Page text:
The Strengths and Weaknesses of the Scientist – Practioner Approach
The scientist-practitioner model was a term coined within the realm of American psychology. A conference held in Boulder, Colorado in 1949 concluded that clinical psychologists should be incorporating both a scientific and practical approach within their framework and training model. In his applied scientific theory, Shappiro (1985) viewed research and practice as being integrated, not dichotomised. He outlined the three features of what he believed to make up the scientist-practitioner role: 1. All findings of general psychology should be applied to the field of mental health. 2. It is imperative that all methods of assessment used are scientifically validated and 3. All clinical work conducted should be done within the framework of the scientific method; when a client presents their concerns, hypotheses should be both formulated and tested to determine a desirable treatment outcome. There are arguments in support of the scientist-practitioner approach as well as arguments against it, the purpose of this essay is to outline both the strengths and weaknesses of the proposed model, as well as reflect on its applicability as a practicing clinical psychologist. A number of criticisms concerning the scientist-practitioner model arise from the literature. A basic argument proposed against the model suggests that the research element within the paradgim is poorly supported and often inapplicable with a clinical setting. Pilgrim and Teacher (1992) found that within a clinical realm, the scientist-practitioner approach was deemed as irrelevant in comparison to the more pressing service commitments. Research was not based on the reality settings of clinician’s functions and was often met with resistance and constraints by their place of employment. Due to a number of varying factors including practical, ethical, scientific and personal, it was almost impossible for a practitioner to engage in any...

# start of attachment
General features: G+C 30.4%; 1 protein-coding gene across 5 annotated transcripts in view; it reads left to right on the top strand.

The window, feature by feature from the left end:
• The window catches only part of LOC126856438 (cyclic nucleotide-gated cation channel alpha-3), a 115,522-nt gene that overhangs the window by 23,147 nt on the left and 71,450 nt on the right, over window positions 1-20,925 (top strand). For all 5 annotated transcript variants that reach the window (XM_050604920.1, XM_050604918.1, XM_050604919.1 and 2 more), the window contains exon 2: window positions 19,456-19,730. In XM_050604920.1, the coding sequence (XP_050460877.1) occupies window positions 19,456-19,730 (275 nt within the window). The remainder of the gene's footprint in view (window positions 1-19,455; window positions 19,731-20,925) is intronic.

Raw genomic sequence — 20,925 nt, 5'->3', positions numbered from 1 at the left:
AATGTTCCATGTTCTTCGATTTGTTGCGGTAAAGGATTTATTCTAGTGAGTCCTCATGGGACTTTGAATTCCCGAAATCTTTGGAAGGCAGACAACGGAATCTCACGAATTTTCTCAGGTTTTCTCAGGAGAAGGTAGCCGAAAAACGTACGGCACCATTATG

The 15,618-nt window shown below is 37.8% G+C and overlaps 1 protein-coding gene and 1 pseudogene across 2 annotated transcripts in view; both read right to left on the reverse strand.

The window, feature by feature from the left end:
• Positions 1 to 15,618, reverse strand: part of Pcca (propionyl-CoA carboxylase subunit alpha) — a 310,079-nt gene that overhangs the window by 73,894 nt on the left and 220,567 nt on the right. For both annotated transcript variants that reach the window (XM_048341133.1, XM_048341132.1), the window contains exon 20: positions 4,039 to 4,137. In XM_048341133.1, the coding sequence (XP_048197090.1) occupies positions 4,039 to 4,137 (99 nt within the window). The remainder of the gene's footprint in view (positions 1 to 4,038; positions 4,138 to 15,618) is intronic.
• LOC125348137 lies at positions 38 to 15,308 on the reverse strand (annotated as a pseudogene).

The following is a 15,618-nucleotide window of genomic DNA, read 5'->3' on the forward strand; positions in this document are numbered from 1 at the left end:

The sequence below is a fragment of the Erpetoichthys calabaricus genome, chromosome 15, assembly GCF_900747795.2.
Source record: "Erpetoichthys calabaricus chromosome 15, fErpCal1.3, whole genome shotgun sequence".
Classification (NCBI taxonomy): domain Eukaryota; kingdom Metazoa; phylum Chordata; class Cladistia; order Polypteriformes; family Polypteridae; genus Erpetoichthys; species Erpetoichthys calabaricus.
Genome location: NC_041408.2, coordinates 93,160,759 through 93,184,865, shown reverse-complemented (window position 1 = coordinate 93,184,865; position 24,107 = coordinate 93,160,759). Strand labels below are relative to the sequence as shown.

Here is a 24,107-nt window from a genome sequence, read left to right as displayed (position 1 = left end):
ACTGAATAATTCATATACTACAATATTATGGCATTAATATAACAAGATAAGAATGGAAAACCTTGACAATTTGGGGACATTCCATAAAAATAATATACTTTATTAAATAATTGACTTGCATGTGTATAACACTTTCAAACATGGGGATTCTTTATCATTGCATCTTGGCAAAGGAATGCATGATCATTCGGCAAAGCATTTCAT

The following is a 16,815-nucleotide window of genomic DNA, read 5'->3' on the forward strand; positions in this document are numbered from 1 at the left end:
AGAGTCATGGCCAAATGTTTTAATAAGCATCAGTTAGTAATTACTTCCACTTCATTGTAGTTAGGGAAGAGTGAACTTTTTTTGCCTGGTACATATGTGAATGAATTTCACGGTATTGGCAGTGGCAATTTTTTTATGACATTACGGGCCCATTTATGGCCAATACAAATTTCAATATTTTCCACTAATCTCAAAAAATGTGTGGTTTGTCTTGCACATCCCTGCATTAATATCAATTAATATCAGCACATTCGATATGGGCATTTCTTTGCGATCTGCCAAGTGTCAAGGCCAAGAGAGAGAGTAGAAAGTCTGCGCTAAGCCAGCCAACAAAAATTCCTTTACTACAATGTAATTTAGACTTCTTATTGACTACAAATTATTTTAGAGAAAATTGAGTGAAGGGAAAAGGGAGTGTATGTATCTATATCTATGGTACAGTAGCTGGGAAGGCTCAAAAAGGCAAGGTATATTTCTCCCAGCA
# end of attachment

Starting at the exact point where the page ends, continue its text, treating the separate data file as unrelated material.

Gale, T. (1985). On doing research: The dream and the reality. Journal of Family Therapy, 7, 187 - 211.
Latham, G., & Crandall, S. (1991). Organisational and Social Factors. In J. Morrison (Ed.). Training for Performance: Principles of Applied Human Learning (pp. 259 – 286). New York: Wiley.
Latham, G. (2001). The reciprocal effects of science on practice: Insights from the practice and science of goal setting. Journal of Canadian Psychology, 42, 1-11.
Milne, D., & Paxton, R. (1998). A psychological re-analysis of the scientist-practitioner model. Journal of Clinical Psychology and Psychotherapy, 5, 216 – 230.
Pfeiffer, S., Burd, S., & Wright, A. (1992). Clinicians and research: Recurring obstacles and some possible solutions. Journal of Clinical Psychology, 48, 140 – 145.
Pilgrim, D., & Treacher, A. (1992). Clinical Psychology Observed. London: Tavistock/Routledge.
Shapiro, M. (1985). A reassessment of clinical psychology as an applied science. British Journal of Clinical Psychology, 24, 1-11.
Wilson, T. (1981). Some thoughts about clinical research. Journal of Behavioral Assessment, 3, 217-225.
Please join StudyMode to read the full document